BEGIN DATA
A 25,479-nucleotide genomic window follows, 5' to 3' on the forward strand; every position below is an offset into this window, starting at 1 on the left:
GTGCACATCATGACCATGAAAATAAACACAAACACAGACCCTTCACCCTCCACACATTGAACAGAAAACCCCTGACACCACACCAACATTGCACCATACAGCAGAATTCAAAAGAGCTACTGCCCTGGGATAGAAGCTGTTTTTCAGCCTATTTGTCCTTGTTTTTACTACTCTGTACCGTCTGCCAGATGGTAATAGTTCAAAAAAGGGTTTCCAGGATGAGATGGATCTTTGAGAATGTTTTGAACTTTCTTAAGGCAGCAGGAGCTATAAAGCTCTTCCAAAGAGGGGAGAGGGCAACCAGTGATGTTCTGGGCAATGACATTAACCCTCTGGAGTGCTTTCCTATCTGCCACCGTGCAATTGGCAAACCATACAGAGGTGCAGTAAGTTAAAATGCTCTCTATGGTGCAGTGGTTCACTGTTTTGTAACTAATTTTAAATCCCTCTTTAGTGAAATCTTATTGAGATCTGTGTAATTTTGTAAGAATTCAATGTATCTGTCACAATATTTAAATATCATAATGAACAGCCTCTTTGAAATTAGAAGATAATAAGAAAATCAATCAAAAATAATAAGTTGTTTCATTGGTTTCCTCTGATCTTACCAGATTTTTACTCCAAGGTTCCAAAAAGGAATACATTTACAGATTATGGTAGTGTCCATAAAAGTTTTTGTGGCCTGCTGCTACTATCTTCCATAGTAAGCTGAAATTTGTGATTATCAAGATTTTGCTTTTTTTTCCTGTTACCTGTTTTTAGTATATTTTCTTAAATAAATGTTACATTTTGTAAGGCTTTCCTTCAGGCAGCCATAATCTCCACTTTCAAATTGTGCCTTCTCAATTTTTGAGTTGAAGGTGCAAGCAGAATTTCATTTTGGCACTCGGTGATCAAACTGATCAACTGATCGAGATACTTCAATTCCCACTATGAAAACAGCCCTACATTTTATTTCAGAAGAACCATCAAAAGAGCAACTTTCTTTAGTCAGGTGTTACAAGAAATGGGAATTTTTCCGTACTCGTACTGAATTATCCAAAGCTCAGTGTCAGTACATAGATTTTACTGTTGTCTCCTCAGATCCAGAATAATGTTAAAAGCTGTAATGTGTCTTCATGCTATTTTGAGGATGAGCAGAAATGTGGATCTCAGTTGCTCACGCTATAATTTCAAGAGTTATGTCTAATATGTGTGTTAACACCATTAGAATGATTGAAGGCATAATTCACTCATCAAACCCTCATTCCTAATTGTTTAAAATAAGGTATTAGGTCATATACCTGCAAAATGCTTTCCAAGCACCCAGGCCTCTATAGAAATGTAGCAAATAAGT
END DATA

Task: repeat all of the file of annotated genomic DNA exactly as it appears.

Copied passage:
A 25,479-nucleotide genomic window follows, 5' to 3' on the forward strand; every position below is an offset into this window, starting at 1 on the left:
GTGCACATCATGACCATGAAAATAAACACAAACACAGACCCTTCACCCTCCACACATTGAACAGAAAACCCCTGACACCACACCAACATTGCACCATACAGCAGAATTCAAAAGAGCTACTGCCCTGGGATAGAAGCTGTTTTTCAGCCTATTTGTCCTTGTTTTTACTACTCTGTACCGTCTGCCAGATGGTAATAGTTCAAAAAAGGGTTTCCAGGATGAGATGGATCTTTGAGAATGTTTTGAACTTTCTTAAGGCAGCAGGAGCTATAAAGCTCTTCCAAAGAGGGGAGAGGGCAACCAGTGATGTTCTGGGCAATGACATTAACCCTCTGGAGTGCTTTCCTATCTGCCACCGTGCAATTGGCAAACCATACAGAGGTGCAGTAAGTTAAAATGCTCTCTATGGTGCAGTGGTTCACTGTTTTGTAACTAATTTTAAATCCCTCTTTAGTGAAATCTTATTGAGATCTGTGTAATTTTGTAAGAATTCAATGTATCTGTCACAATATTTAAATATCATAATGAACAGCCTCTTTGAAATTAGAAGATAATAAGAAAATCAATCAAAAATAATAAGTTGTTTCATTGGTTTCCTCTGATCTTACCAGATTTTTACTCCAAGGTTCCAAAAAGGAATACATTTACAGATTATGGTAGTGTCCATAAAAGTTTTTGTGGCCTGCTGCTACTATCTTCCATAGTAAGCTGAAATTTGTGATTATCAAGATTTTGCTTTTTTTTCCTGTTACCTGTTTTTAGTATATTTTCTTAAATAAATGTTACATTTTGTAAGGCTTTCCTTCAGGCAGCCATAATCTCCACTTTCAAATTGTGCCTTCTCAATTTTTGAGTTGAAGGTGCAAGCAGAATTTCATTTTGGCACTCGGTGATCAAACTGATCAACTGATCGAGATACTTCAATTCCCACTATGAAAACAGCCCTACATTTTATTTCAGAAGAACCATCAAAAGAGCAACTTTCTTTAGTCAGGTGTTACAAGAAATGGGAATTTTTCCGTACTCGTACTGAATTATCCAAAGCTCAGTGTCAGTACATAGATTTTACTGTTGTCTCCTCAGATCCAGAATAATGTTAAAAGCTGTAATGTGTCTTCATGCTATTTTGAGGATGAGCAGAAATGTGGATCTCAGTTGCTCACGCTATAATTTCAAGAGTTATGTCTAATATGTGTGTTAACACCATTAGAATGATTGAAGGCATAATTCACTCATCAAACCCTCATTCCTAATTGTTTAAAATAAGGTATTAGGTCATATACCTGCAAAATGCTTTCCAAGCACCCAGGCCTCTATAGAAATGTAGCAAATAAGT